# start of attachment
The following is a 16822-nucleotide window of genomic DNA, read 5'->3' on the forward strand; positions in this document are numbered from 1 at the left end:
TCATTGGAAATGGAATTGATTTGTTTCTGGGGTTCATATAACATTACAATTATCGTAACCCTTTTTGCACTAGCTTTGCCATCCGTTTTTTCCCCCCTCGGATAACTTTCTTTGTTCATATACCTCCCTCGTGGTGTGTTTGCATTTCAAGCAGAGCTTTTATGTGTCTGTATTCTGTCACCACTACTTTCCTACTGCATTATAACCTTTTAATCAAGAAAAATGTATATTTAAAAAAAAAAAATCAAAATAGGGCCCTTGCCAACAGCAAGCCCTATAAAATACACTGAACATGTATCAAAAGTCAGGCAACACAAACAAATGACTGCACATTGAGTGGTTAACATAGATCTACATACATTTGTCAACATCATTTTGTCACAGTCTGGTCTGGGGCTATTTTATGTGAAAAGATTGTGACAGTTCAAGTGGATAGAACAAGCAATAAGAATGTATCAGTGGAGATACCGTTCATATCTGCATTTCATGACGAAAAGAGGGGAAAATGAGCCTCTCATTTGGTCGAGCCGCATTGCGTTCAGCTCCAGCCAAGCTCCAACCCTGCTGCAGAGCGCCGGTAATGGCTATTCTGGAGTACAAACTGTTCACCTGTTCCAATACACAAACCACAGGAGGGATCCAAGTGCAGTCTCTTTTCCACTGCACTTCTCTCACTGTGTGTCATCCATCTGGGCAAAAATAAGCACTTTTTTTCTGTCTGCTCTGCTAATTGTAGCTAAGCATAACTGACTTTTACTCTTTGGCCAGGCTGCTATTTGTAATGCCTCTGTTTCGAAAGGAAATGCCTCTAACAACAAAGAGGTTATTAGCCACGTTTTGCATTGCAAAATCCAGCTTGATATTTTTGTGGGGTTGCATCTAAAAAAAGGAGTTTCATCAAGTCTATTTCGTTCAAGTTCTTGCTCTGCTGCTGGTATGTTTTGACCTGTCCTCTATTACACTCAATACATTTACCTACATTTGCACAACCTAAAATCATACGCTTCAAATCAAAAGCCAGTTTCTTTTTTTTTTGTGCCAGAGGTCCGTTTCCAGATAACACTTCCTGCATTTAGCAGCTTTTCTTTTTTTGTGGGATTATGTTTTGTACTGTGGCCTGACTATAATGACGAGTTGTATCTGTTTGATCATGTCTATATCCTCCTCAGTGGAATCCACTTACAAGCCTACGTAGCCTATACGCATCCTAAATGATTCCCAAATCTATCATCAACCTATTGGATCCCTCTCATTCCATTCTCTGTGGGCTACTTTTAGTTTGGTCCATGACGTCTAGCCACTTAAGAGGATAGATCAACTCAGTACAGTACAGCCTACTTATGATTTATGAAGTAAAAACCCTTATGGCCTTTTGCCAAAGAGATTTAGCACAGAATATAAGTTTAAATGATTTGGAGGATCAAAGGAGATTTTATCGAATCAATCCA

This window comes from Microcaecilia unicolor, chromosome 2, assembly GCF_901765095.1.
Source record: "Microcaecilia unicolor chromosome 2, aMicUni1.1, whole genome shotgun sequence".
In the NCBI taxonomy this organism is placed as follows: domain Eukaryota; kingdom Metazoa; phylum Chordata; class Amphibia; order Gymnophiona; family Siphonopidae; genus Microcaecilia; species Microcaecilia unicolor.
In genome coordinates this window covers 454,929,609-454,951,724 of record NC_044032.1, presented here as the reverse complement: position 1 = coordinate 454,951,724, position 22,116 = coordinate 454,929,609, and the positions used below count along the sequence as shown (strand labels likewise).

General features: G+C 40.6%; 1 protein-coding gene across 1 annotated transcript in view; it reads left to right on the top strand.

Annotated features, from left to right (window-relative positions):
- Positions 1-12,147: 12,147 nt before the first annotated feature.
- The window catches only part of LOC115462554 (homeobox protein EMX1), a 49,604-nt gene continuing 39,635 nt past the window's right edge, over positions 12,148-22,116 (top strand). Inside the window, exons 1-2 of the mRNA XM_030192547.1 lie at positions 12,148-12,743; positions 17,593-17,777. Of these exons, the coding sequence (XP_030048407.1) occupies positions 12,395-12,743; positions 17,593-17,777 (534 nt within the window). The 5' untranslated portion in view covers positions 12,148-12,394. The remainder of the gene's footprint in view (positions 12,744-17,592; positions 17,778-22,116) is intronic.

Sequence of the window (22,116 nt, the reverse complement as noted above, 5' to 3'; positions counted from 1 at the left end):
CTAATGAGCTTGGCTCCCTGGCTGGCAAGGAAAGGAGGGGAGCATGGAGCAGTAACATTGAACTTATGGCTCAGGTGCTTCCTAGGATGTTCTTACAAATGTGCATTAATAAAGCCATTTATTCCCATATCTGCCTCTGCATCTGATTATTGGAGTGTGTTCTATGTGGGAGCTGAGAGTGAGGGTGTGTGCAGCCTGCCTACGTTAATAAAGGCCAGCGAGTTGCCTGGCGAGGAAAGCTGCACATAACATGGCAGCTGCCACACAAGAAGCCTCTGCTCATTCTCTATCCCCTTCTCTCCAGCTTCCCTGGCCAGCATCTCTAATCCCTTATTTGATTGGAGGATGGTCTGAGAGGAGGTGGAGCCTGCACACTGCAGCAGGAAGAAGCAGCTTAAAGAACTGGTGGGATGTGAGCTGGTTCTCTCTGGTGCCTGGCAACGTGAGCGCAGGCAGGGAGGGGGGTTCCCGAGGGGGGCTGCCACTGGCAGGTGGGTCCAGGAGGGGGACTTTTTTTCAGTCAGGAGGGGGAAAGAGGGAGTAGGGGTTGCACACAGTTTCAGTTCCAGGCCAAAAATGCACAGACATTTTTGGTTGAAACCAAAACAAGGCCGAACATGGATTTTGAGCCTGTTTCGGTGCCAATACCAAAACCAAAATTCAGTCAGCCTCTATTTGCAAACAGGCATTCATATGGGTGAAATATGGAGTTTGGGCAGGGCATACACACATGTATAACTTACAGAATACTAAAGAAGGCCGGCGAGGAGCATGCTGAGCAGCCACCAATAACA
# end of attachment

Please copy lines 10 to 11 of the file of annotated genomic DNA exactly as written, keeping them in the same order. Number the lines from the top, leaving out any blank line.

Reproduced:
- The window catches only part of LOC115462554 (homeobox protein EMX1), a 49,604-nt gene continuing 39,635 nt past the window's right edge, over positions 12,148-22,116 (top strand). Inside the window, exons 1-2 of the mRNA XM_030192547.1 lie at positions 12,148-12,743; positions 17,593-17,777. Of these exons, the coding sequence (XP_030048407.1) occupies positions 12,395-12,743; positions 17,593-17,777 (534 nt within the window). The 5' untranslated portion in view covers positions 12,148-12,394. The remainder of the gene's footprint in view (positions 12,744-17,592; positions 17,778-22,116) is intronic.

Sequence of the window (22,116 nt, the reverse complement as noted above, 5' to 3'; positions counted from 1 at the left end):